Old-school phone firms fighting back

Updated 2017-11-03 10:33:02 China Daily
Journalists check the new Motorola Moto Z2 Force phone at a launch event in New York.(Provided to China Daily)

Journalists check the new Motorola Moto Z2 Force phone at a launch event in New York.(Provided to China Daily)

Motorola, Nokia, Blackberry face stiff battle to attract younger consumers

Old-school smartphone brands including Motorola, Nokia and Blackberry are attempting a comeback in the Chinese market this year, but experts said they may encounter steep challenges as China's smartphone industry is witnessing a slowdown and the competition from local vendors is very intense.

These brands may find it difficult to lure members of the younger generation, as their design and function are not perceived as competitive enough, experts said.

"Niche brands are facing fierce competition in the domestic market as many of their fans have turned to the country's homegrown brands, such as Huawei Technologies Co Ltd, Xiaomi Corp, Oppo Electronics Corp and Vivo Mobile Communication Technology," said Jason Low, a tech industry analyst at Canalys. "The young generation might not even know these old brands."

"What they should do is to pay more attention to the design and function of a handset, and launch a unique model to differentiate it from so many competitors," Low said.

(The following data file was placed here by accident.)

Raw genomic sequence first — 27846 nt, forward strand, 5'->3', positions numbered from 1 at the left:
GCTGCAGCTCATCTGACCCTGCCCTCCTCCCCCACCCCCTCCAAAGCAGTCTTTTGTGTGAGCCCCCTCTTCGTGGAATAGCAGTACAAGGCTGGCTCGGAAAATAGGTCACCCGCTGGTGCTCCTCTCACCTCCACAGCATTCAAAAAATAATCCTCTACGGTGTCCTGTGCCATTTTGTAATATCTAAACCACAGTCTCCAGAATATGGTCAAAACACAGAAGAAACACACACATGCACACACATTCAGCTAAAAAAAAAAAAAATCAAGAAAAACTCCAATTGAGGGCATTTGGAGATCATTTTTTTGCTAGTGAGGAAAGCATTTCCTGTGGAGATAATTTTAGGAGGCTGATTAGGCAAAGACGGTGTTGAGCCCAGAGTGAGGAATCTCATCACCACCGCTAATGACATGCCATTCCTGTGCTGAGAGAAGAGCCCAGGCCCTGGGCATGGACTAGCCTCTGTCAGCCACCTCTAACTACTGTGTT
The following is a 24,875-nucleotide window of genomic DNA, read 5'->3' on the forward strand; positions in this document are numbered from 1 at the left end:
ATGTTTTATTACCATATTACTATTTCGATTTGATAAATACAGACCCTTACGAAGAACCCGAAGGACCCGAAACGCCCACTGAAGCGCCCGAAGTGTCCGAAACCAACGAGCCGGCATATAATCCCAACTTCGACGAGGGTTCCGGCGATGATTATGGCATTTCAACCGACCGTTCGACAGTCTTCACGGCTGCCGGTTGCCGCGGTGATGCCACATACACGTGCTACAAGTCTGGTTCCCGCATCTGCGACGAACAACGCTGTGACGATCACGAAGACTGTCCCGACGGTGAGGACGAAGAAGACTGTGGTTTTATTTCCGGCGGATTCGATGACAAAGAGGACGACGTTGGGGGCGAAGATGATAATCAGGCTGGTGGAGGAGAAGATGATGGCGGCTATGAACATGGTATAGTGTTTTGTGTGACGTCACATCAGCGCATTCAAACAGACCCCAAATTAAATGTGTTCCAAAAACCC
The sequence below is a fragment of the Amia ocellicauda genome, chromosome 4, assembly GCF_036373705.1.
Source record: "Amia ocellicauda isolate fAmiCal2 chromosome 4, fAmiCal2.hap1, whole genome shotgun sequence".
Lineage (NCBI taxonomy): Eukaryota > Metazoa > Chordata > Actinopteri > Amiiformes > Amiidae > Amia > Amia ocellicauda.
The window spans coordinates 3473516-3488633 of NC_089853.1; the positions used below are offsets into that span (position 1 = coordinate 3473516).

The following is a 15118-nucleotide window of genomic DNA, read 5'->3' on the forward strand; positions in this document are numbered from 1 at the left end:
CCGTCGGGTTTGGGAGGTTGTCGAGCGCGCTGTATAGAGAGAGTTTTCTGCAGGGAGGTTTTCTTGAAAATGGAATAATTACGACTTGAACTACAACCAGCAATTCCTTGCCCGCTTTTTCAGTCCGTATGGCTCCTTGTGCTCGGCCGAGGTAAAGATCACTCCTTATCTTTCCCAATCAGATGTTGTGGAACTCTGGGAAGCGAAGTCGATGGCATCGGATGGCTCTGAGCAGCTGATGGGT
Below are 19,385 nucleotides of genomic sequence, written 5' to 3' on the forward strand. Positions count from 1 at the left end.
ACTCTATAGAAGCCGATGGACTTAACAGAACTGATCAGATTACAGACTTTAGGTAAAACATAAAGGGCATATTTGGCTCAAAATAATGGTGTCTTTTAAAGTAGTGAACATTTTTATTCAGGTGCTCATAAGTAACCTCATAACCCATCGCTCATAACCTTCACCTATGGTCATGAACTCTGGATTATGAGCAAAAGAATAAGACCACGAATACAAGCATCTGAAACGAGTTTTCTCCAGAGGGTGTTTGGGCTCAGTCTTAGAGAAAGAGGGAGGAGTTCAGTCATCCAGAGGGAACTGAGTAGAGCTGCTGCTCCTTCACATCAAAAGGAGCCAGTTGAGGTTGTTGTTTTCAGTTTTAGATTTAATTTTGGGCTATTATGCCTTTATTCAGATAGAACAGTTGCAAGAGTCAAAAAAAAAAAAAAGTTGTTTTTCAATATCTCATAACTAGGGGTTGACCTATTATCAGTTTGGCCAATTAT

HMD Global, the Finnish company that's now making Nokia-branded smartphones, officially unveiled the Nokia 7 in Shanghai this month. It has a 5.2-inch full HD liquid crystal display with a Qualcomm Snapdragon 630 processor under the hood.

The company's lineup already includes the low-end Nokia 3 and Nokia 5, the mid-range Nokia 6, and the high-end Nokia 8. Priced at 7 for 4GB storage, Nokia 7 went on sale in China last week. HMD Global has yet to confirm when the handset will be launched in other markets across the globe.

Also in China last week,

Lenovo Group Ltd announced the Moto Z 2018 modular handset. The modular smartphone has high-powered magnets on its rear with which users can fasten additional equipment, including a Hasselblad camera, an extra battery, speaker, projector and phone shell, aiming at the premium-end market.

"The nostalgic sensation couldn't let these old brands shore up their sales, and they are taking up a very small share in the Chinese market, although Chinese consumers have some expectations for these old brands," said Jin Di, research manager of IDC China.

Jin added local manufacturers have stepped up their efforts in upgrading the functions of smartphones and enhancing their popularity. For instance, Oppo and Vivo are attracting younger customers with their stylish appearance and design as well as lower prices, but it is very difficult for old brands to attract such consumers.

In August, BlackBerry Ltd and Sharp Corp returned to the Chinese market with the help of local electronics makers.

Statistics from global consultancy Canalys showed Chinese smartphone shipments registered another quarter of decline as the market contracted 5 percent in the third quarter of this year to 119 million units.

The race to the top remains tight as Huawei, Oppo and Vivo took 19 percent, 18 percent and 17 percent of market share, respectively.

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